Can there be a more obvious sign of the pending end of the war on marijuana than this? Former House Speaker John Boehner announced today he's becoming a pot industry lobbyist.
No, really! Here's the Ohio Republican's tweet:
I'm joining the board of #AcreageHoldings because my thinking on cannabis has evolved. I'm convinced de-scheduling the drug is needed so we can do research, help our veterans, and reverse the opioid epidemic ravaging our communities. @AcreageCannabis https://t.co/f5i9KcQD0W
— John Boehner (@SpeakerBoehner) April 11, 2018
He's being joined on the board of advisers of Acreage Holdings (formerly named High Street Capital) with former Republican Massachusetts governor and former Libertarian Party vice presidential nominee Bill Weld. Recall that Republican New Mexico governor turned two-time Libertarian Party presidential nominee Gary Johnson is already a part of the marijuana industry.
Weld and Boehner put out a joint statement expanding on Boehner's tweet. They are taking a very conservative approach, pushing for a federal rescheduling of marijuana so that it can be researched and used for medical treatment. The pair repeatedly invoke marijuana's use as treatment for Post-Traumatic Stress Disorder for veterans, they reference its use as a substitute for opioids to reduce the risks of overdose deaths, and they invoke the 10th amendment to get that "states' rights" hook in there.
Veterans groups have been pushing the Department of Veterans Affairs to help its patients gain access to medical marijuana. Only recently did the V.A. give doctors permission even to discuss medical marijuana as a treatment for veterans in state-approved programs. Its doctors still are not permitted to prescribe or assist veterans in obtaining marijuana, even in states where it's legal. And the V.A. will not pay for it.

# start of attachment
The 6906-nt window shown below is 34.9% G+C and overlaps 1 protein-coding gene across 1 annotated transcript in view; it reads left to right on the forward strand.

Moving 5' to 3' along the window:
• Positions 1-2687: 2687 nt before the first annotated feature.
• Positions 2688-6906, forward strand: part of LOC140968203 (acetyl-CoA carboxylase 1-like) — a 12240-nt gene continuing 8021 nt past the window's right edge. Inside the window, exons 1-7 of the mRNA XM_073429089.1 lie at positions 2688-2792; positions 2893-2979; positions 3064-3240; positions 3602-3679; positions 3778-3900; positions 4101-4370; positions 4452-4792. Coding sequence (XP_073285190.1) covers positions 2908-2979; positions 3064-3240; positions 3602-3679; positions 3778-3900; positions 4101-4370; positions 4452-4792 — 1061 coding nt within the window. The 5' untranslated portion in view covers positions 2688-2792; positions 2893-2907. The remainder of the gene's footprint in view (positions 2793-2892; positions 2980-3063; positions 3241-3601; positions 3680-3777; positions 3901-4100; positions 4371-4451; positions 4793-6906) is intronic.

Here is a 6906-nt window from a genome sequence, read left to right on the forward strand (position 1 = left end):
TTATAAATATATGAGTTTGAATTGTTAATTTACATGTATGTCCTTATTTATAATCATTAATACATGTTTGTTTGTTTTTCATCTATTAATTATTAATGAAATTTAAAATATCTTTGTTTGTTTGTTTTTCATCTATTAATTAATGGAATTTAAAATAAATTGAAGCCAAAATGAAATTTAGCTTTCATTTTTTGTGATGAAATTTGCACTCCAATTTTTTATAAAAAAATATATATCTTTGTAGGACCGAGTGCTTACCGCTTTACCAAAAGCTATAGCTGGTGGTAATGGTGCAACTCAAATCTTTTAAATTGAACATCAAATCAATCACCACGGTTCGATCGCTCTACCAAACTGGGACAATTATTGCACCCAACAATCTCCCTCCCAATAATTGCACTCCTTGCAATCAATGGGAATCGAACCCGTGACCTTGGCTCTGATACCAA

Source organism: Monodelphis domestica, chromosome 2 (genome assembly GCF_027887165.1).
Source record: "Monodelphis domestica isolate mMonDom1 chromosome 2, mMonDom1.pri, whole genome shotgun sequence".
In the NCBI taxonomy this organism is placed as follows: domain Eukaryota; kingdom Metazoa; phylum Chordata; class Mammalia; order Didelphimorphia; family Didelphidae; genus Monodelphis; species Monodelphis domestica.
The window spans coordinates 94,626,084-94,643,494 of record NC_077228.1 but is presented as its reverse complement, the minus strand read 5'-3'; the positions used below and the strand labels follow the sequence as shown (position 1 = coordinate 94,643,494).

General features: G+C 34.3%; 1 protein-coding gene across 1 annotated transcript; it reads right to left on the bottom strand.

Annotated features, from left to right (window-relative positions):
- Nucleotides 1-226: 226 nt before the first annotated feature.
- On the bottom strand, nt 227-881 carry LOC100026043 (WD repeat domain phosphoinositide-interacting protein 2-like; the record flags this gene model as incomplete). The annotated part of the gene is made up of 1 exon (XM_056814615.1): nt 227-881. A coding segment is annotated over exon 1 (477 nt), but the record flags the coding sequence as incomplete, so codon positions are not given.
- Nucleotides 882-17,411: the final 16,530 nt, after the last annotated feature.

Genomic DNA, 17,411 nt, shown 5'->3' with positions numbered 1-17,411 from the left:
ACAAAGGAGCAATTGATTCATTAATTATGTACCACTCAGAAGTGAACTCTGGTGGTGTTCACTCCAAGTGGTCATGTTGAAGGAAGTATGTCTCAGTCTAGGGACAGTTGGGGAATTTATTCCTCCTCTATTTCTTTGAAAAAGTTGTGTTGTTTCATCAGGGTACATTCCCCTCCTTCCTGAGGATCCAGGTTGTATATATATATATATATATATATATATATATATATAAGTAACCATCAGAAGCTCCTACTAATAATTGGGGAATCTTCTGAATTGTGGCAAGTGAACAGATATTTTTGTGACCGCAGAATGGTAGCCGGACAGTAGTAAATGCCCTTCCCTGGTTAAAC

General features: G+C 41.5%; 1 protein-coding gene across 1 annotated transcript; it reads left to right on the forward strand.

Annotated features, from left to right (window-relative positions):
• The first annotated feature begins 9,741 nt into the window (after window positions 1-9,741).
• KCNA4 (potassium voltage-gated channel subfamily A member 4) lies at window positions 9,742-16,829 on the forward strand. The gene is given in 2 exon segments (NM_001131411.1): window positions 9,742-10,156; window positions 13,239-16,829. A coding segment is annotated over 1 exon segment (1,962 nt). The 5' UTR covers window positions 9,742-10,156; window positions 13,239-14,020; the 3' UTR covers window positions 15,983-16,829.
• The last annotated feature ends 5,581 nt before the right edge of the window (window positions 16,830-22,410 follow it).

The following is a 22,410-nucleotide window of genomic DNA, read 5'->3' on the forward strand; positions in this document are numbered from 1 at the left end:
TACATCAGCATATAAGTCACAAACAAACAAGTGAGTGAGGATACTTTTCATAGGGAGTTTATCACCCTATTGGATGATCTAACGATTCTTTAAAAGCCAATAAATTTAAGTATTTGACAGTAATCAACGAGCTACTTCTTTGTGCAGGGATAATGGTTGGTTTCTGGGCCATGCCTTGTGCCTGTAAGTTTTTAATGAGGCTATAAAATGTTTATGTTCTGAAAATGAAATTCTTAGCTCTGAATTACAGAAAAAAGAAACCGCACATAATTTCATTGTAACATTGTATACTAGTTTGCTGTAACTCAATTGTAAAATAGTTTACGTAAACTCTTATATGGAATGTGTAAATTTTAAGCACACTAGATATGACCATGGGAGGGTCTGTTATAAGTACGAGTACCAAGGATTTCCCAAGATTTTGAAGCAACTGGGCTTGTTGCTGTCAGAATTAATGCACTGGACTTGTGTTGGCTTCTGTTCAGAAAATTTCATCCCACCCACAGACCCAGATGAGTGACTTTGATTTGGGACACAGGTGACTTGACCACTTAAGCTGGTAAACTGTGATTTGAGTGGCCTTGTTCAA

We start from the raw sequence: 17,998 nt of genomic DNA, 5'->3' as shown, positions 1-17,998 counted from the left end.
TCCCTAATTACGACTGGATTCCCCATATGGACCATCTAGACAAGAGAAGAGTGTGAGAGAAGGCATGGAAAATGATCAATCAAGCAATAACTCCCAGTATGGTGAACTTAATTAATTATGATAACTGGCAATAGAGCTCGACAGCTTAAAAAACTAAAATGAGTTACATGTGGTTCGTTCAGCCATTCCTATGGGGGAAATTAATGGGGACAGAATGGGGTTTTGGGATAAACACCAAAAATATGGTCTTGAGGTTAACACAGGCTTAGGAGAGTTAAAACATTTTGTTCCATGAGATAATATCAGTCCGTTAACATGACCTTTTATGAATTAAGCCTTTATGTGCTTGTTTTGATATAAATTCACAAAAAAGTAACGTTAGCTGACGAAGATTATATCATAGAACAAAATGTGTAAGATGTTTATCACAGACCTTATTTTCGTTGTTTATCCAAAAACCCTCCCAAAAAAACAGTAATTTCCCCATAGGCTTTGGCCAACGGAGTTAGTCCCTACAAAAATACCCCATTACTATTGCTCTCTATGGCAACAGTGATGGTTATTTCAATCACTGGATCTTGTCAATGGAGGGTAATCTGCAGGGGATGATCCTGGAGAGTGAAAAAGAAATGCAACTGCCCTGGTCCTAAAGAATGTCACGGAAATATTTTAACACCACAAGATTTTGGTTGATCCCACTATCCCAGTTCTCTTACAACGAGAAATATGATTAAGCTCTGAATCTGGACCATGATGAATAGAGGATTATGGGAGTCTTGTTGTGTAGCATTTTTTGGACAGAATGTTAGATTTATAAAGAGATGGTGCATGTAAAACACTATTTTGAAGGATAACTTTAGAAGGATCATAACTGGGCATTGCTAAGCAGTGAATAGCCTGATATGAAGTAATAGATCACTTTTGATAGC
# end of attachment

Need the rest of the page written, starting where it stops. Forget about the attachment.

Acreage Holdings is based in New York State and operates in 11 states. It has cultivation and processing facilities as well as dispensaries. It obviously is well-positioned to take advantage of new business opportunities if the V.A. gets approval not just to prescribe medical marijuana but to cover it. So getting the V.A. to cover medical marijuana for vets seems a likely lobbying aim. The company's ambitions are "keenly focused on expanding its footprint and continuing acquisitions, with aspirations to become the dominant national platform in the space," and they're pojecting that the cannabis industry will be bringing in $9 billion in retail revenue by 2020.
So ultimately, Boehner's transition is just like what we've seen from so many lawmakers before. They retire from Congress, then get jobs representing the very firms that used to lobby lawmakers for friendlier regulations and for porkbarrel spending. Don't be surprised to see Boehner's successor, Paul Ryan, doing something similar now that he's retiring too.
It's a double-edged sword in this case. Boehner's power and influence will be welcome in lobbying for changes to a horrible remnant of a drug war policy that has put thousands and thousands of Americans in prison cells. Boehner's involvement can be particularly important right now, given Attorney General Jeff Sessions' continued opposition to marijuana. Yesterday, Boehner announced that he'll be touring the country to campaign on behalf of Republican lawmakers facing midterm elections. The way he has crafted his message is clearly meant for Republican voters and lawmakers.
At the same time, it'll be important to keep an eye on how federal regulations are crafted if Boehner's efforts are successful. We certainly wouldn't want just one marijuana provider to get a crony contract that gives them prime or exclusive access to V.A. customers.